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Discussion Starter · #1 ·
Hello,

I have had a model 85 stainless for several years. However, this past weekend, after only firing five shots at the range, I tried to use the cylinder latch but it would not budge. It is completely stuck! It is in the normal position, but can not move forward no matter how hard I push. I have never had this problem prior. As you can imagine, the spent shells are still inside the cylinder and cannot be removed. Any suggestions would be appreciated to fix this one.

Thank you,
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I had an old Smith M1917's ejector rod back out a tad (come unscrewed) and cause this. It screws in counter clockwise (left hand thread) Try that. Could be an ammo problem, but it sure sounds like your ejector rod got loose. If that's it, a dab of blue locktite on the threads will prevent this in the future.
 

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Discussion Starter · #3 ·
Great - - can you please tell me how to perform any adjustment to the ejector rod? Just as an FYI, I cannot slide out the cylinder because it is stuck (but it does rotate properly upon trigger pull).
 

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Here's another possibility:
One of my students was shooting her brand new alloy frame 85. She could not open the cylinder as you mentioned. The cylinder release screw had backed out a bit. Upon recoil the bolt (the part that the release latch is screwed to) had traveled rearward enough that it caught inside the frame. This took me a couple of minutes to figure out by the way. I removed the latch then took an empty brass case and pushed down on the bolt. It snapped back into place. Replaced the latch, and, done.

This may have nothing to do with your issue but I thought I'd add my $.02


Rodger
 

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Discussion Starter · #5 ·
Thanks for the suggestion. I just tried it and unfortunately, no luck. That was not my issue this time. However, I do truly appreciate the suggestion.
 

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You'll have to rotate the ejector rod or hold it immobile while you rotate the cylinder enough to get it to screw in far enough to allow the cylinder to release. Being as there's a shroud around the ejector rod, might be easier to hold it immobile with a screw driver against it or some such and rotate the cylinder left by cocking the hammer. On that S&W, I didn't have an ejector rod shroud in the way and just did it with fingers.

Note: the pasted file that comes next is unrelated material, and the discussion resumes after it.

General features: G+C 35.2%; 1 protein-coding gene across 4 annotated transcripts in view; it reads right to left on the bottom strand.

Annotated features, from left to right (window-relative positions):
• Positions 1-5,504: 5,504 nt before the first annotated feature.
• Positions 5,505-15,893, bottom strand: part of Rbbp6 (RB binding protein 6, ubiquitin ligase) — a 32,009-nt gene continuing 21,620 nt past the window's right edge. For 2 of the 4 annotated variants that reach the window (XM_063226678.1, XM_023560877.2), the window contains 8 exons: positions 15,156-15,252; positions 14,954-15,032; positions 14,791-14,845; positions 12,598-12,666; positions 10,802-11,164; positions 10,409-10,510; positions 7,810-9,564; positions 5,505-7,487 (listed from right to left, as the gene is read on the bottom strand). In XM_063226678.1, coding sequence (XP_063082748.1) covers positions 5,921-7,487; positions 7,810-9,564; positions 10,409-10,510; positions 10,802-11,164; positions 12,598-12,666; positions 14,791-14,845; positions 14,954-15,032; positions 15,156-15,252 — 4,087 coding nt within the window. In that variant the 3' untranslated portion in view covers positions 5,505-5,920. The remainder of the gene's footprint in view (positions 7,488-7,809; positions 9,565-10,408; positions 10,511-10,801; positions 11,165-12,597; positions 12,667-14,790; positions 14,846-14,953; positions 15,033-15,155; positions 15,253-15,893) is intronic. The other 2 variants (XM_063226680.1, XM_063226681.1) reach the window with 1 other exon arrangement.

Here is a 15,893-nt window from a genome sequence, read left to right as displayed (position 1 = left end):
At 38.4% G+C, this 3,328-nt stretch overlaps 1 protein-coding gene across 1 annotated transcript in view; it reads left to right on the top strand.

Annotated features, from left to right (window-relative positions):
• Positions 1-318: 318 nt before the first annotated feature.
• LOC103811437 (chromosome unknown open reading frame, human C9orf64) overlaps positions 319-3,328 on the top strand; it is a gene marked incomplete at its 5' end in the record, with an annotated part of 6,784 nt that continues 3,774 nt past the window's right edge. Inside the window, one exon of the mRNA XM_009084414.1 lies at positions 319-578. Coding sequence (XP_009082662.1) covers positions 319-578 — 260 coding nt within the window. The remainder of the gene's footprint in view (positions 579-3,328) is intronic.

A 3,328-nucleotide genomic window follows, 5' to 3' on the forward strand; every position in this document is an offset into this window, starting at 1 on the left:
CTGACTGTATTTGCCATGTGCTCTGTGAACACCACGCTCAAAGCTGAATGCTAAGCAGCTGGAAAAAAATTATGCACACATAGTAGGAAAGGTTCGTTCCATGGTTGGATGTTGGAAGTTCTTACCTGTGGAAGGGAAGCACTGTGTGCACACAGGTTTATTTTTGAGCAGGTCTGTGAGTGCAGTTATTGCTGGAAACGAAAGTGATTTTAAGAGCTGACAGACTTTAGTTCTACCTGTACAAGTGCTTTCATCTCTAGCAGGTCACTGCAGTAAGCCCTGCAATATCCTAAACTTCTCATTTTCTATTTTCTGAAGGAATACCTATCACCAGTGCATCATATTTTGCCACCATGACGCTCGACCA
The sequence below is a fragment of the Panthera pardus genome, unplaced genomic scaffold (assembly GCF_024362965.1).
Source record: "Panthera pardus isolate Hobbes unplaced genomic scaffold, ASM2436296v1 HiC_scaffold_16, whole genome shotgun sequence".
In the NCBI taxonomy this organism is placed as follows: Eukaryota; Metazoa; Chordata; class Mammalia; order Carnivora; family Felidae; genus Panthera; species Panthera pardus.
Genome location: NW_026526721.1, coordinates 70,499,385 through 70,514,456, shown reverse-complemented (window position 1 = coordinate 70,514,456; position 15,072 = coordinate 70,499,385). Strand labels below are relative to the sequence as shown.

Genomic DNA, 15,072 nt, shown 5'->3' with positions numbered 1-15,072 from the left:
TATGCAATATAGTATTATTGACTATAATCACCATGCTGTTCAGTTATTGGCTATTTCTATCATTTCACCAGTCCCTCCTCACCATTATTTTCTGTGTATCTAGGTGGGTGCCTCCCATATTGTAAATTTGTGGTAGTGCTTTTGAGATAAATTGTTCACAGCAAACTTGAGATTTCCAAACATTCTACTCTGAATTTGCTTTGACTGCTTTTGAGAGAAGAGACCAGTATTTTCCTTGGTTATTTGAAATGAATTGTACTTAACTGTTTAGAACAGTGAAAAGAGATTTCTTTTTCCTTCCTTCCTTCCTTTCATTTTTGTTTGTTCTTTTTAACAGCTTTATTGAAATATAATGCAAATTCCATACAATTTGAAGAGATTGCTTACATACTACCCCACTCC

Revolver fanatics like to say that revolvers are jam proof. Hey, I like revolvers, too, but that Smith did this to me, had a Model 10 Smith's forcing cone crack at the bottom where the flat spot is, and I had a firing pin snap off a hammer of a Rossi M971. These "jams" were terminal, well, the jammed cylinder latch wasn't, but it took time to figure out and fix. It wasn't just tap, rack, bang. LOL
 

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Hey Native Texan. My Taurus revolvers are jam proof. Never had any Schmucker's preserves ever make it into the revolvers innards. Do use a napkin though. :) ;) ;D :eek: ::) :-\ :-X :thumb: :clap: :devil: :loco: :loco: :yipee: :yipee: :yipee: :yipee: :yipee: :yipee: :yipee: :yipee: :bang: :yipee: :yipee: :yipee: :yipee: :yipee: :yipee: :yipee: :yipee: :yipee: :yipee: :yipee:
 

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Sorry folks. Like the 100 pound pigeon sitting on the ground, it was just sitting there and waiting to get get blasted. No animals were hurt during this post. The "Sit Down Comic" strikes again. Sitting down makes one a smaller target than standing up and telling one liners or two or three. :) ;D :eek: ::)
 

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That's the problem, you didn't kill any animals for us to eat with them jam sammiches. :p
 

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Don't use a screwdriver. Use an old popsicle stick. This will prevent scratches. Thought of that trick sitting on the can one night contemplating what to do to tighten the ejector rod on a S&W Model 18 .22 revolver.
 

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Excellent suggestion, jframe.
 
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